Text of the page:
AARP Eye Center
Customer service at the Social Security Administration is going to get worse before it gets better.
That’s the takeaway from the fiscal year 2023 operating plan the agency submitted to Congress Feb. 10, which details how Social Security will use its $14.1 billion budget allocation for the year and acknowledges a “temporary degradation” of some services, particularly for people waiting for decisions on disability benefits or calling the SSA’s national 800 number for help.
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Though less than the $14.8 billion the SSA requested, the new budget represents an increase of $785 million, or 6 percent, from the previous year’s spending on the agency’s administration and operations. AARP and its members fought for Congress to give the SSA a significant funding boost to address the customer service crisis.
“AARP members across the country sent more than 200,000 emails urging Congress to provide the additional funding you requested,” Nancy LeaMond, chief advocacy and engagement officer for AARP, writes in a Feb. 28 letter to SSA acting Commissioner Kilolo Kijakazi. “It is hard to explain how despite achieving a significant budget increase, SSA believes customer service will decline.”
The SSA says that, in the wake of years of underfunding and historically high staff attrition, most of the new money has, in effect, been spent already. The agency doesn’t expect customer service to start improving before fiscal year (FY) 2024, which begins Oct. 1.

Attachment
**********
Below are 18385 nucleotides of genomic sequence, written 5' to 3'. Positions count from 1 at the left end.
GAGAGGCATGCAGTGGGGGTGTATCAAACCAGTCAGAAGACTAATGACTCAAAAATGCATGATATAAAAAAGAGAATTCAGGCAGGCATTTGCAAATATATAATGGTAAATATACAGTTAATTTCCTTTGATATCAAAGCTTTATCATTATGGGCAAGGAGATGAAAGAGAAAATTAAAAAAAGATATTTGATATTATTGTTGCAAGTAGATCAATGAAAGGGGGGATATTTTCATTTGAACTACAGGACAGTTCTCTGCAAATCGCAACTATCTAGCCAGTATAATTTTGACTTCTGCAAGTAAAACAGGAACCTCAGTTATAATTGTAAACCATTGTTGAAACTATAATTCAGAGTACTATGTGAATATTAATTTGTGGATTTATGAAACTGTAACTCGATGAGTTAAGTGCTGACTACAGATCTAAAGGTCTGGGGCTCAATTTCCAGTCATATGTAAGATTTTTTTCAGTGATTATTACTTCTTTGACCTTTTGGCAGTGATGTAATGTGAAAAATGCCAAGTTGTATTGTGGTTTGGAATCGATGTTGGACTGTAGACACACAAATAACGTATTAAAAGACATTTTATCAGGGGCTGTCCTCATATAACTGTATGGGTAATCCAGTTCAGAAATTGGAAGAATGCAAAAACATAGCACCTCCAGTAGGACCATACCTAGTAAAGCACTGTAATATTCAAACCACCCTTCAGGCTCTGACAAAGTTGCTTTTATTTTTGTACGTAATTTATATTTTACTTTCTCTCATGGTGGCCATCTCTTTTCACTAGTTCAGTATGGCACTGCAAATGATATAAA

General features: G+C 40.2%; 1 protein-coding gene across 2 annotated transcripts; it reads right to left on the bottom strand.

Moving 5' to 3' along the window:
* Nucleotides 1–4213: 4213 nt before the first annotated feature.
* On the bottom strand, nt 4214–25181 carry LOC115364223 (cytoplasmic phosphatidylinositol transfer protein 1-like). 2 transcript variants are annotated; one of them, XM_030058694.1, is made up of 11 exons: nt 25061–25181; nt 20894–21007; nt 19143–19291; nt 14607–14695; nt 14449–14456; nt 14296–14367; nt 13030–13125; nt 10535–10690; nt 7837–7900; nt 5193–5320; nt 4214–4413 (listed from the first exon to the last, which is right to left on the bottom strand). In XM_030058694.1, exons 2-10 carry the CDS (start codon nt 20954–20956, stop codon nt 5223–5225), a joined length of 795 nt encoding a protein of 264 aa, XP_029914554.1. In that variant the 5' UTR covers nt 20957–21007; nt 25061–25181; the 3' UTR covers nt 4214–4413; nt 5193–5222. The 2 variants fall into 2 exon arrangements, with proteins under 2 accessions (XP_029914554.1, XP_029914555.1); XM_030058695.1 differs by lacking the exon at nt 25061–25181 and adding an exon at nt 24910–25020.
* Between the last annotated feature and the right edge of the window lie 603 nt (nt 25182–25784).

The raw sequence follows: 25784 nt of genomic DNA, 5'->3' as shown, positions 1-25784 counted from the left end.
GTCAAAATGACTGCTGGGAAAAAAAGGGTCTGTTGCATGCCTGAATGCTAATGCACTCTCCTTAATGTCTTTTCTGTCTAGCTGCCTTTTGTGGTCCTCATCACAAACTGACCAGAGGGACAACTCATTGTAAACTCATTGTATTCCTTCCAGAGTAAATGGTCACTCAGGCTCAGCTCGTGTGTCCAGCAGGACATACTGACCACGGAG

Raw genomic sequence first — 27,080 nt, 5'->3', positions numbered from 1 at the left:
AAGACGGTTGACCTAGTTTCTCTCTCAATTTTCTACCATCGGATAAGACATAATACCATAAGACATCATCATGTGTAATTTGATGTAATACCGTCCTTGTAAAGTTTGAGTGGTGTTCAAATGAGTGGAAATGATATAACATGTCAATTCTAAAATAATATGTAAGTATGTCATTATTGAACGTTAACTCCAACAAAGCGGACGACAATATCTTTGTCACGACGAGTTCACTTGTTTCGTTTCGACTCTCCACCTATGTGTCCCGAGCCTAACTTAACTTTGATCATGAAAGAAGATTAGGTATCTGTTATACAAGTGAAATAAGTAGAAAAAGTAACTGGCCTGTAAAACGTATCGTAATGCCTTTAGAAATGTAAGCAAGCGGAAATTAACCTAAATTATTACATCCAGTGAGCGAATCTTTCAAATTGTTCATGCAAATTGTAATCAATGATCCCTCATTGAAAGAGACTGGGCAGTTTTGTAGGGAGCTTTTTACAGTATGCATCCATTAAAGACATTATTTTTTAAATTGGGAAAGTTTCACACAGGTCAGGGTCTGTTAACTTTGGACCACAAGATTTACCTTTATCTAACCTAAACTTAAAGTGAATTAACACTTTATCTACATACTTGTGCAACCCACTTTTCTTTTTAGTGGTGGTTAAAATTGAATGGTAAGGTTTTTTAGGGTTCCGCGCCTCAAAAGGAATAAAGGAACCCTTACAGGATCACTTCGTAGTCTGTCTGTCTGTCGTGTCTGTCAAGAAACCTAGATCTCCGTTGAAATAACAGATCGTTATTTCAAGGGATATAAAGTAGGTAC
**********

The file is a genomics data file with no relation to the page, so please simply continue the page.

“Approximately 75 percent of the budget increase we received will be required to cover fixed cost increases,” SSA spokesperson Nicole Tiggemann says. These include rent for office space, postage and automatic cost-of-living adjustments to federal workers’ pay.
The cost squeeze, combined with ongoing recovery from the pandemic — which largely shuttered Social Security field offices for more than two years and sped up the staff exodus — means customers will continue to feel the pain of declining service, at least in the short term.
“It is no secret that SSA’s funding has not kept up with its increase in workload,” says Chad Mullen, an AARP government affairs director who focuses on financial security. “Many agencies and organizations have to figure out how to keep up with demand, even in times of tight budgets. With the additional funds from Congress, we would expect to see some customer service improvements, not declines.”
Longer waits on calls, claims
The average wait for an answer on calls to Social Security’s national number, which increased from 14 minutes in 2021 to 33 minutes last year, is projected to rise again to 35 minutes this year amid delays in implementing an overhaul of the agency’s antiquated phone system, according to an SSA summary of the operating plan. The rate of calls resulting in busy signals is expected to rise from 6 percent to 15 percent.
“This is an unacceptable step backward,” LeaMond says.
The plan also projects that “wait times for a disability decision at the initial and appeal levels will increase for a period of time because backlogs will continue to grow while we hire and train new staff.”
As case backlogs soared and staff size shrunk during the pandemic, the average time to get an initial decision on a disability claim stretched from about four months in early 2020 to seven months at the end of 2022, and the SSA estimates it will remain around that level for this year. The estimated average wait for a hearing on a disability appeal is expected to reach more than 15 months, up from 11 months last year.